WICHITA FALLS (KFDX/KJTL) — According to the Texas A&M Forest Service, more than 99% of the State of Texas is experiencing a drought, and it’s those hot and very dry conditions that have been posing a threat to farmers across the state.
Pecan Shed Manager Jill Montz said last year’s crop could make up for the shortage of this upcoming harvest, but they’re also faced with another problem, inflation.
“My dad always says, we’re one day closer to rain,” Montz said.
Words that Montz has lived by since her dad opened The Pecan Shed back in the early 90s. She said this year’s crop will help make up for the lack of rain we’ve received this past year that will affect the upcoming harvest.
“This past crop’s year was great, it was a bumper crop for the area and we typically have those every three years if mother nature cooperates with us, so it was a really big year anyway,” Montz said.
Montz said although this upcoming crop would be low, that downtime can go a long way.
“We know we’ll have crops for the store you know and kind of what happens with us is when we have good years and big years. We’re able to reinvest into the business, were able to upgrade our equipment, we’re able to plant more trees, we’re able to buy more land,” Montz said.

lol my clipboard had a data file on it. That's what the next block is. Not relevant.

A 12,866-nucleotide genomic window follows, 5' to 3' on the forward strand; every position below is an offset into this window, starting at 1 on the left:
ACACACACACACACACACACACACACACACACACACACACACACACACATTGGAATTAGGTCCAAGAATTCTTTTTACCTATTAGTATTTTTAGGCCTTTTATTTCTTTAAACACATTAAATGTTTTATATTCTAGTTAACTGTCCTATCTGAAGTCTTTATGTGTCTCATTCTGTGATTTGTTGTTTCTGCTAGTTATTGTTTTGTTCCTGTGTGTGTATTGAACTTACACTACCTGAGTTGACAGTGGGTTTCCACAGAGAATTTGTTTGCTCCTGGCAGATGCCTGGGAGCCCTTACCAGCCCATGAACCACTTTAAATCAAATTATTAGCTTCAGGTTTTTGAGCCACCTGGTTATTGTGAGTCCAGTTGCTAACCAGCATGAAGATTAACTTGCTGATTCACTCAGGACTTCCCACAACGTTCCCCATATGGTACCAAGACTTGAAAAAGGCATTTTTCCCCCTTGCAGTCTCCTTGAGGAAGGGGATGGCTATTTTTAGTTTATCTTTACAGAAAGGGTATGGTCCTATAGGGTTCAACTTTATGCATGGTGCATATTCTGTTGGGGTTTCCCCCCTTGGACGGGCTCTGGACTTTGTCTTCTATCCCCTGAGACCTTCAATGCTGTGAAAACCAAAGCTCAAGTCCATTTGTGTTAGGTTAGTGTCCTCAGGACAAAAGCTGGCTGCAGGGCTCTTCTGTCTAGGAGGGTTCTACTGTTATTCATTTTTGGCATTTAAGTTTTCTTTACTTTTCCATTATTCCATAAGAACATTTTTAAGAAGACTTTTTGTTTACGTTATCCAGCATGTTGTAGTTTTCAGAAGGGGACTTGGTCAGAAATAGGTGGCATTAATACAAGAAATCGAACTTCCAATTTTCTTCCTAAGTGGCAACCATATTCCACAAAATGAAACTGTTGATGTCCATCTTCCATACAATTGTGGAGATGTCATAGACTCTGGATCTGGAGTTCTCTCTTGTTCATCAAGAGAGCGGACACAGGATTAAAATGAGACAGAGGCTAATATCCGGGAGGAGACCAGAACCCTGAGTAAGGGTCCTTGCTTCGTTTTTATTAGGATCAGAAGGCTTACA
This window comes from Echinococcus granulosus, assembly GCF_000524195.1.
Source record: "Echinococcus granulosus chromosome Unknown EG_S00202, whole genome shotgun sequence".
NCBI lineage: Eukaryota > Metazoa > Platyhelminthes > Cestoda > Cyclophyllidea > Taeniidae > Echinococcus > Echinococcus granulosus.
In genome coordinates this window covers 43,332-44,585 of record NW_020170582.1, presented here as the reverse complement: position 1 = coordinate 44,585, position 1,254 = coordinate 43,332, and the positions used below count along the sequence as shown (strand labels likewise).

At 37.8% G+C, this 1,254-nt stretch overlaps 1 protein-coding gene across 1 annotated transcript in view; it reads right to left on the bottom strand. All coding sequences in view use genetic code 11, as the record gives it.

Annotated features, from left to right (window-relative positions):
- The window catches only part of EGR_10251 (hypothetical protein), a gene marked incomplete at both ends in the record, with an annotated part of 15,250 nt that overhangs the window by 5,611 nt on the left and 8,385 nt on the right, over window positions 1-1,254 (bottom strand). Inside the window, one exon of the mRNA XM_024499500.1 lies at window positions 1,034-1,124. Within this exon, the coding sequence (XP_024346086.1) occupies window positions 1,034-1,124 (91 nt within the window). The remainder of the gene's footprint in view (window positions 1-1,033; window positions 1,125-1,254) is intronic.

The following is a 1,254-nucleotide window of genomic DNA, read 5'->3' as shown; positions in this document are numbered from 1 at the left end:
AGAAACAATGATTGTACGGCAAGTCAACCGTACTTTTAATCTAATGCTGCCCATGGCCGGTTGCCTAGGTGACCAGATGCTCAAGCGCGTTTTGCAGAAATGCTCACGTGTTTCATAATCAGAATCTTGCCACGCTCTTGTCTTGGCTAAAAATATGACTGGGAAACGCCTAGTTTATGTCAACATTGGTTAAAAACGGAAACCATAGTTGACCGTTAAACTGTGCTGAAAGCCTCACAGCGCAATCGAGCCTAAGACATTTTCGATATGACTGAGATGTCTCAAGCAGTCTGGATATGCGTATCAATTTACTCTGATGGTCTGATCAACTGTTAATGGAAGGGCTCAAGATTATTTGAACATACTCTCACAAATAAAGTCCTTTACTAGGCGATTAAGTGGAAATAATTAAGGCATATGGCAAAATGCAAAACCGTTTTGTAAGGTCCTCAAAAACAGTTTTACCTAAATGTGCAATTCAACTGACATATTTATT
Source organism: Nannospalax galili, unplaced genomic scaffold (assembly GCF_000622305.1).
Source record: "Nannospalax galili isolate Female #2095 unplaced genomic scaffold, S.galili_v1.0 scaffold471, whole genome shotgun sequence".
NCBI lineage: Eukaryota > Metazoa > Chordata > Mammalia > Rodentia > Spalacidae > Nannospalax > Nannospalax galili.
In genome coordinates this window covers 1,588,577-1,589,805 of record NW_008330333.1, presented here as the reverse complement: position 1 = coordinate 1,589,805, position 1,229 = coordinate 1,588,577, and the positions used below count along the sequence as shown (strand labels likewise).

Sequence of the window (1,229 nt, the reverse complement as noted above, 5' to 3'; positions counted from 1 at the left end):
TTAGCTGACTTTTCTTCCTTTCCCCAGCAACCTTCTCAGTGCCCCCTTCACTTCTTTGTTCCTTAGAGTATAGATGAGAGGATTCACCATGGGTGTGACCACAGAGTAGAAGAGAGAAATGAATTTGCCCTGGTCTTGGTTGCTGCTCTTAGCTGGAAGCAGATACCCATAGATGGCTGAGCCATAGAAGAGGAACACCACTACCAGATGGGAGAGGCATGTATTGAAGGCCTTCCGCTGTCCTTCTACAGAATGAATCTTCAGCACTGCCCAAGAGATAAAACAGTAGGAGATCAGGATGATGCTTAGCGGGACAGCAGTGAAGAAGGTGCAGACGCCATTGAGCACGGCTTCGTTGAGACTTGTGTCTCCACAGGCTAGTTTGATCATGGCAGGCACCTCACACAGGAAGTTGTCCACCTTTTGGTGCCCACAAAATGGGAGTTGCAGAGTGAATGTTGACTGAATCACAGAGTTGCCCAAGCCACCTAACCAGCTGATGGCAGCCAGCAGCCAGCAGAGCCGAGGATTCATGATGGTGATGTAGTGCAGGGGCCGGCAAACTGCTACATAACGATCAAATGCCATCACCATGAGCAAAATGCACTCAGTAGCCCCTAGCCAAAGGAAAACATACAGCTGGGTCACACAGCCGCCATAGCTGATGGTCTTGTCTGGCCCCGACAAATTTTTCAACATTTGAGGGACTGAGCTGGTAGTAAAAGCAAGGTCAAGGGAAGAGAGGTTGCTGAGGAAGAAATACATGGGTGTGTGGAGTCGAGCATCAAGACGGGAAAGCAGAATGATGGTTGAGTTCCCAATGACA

And without adequate watering for the trees, not only could they produce smaller, weaker pecans, they could lose them completely.
“Especially, coming up here in the next few weeks. If we don’t see a good amount of rain, a lot of people might see the trees just dropping the pecans that they have already still in that green hole. It’s kind of a way for the tree to like save itself. It’ll just go ahead and drop off the crop,” Montz said.
But no rain means having to water the trees more and increases the upkeep for the orchard, which Montz said isn’t cheap, especially in these times.
“It’s just like everybody else, the cost of diesel has gone up so high, the cost of all of our fertilizers and things have quadrupled so that’s actually hurting us more than the drought,” Montz said.
Montz said this is nothing new seeing as how they’ve gotten through tornadoes, droughts, pests as well as other problems, but said with the community support the orchard has received in the past 40 years, she’s hopeful they will bounce back.
Montz said having 25,000 trees in their orchard gives them plenty of wiggle room when times get bad.
For more information on The Pecan Shed and all they have to offer, click here.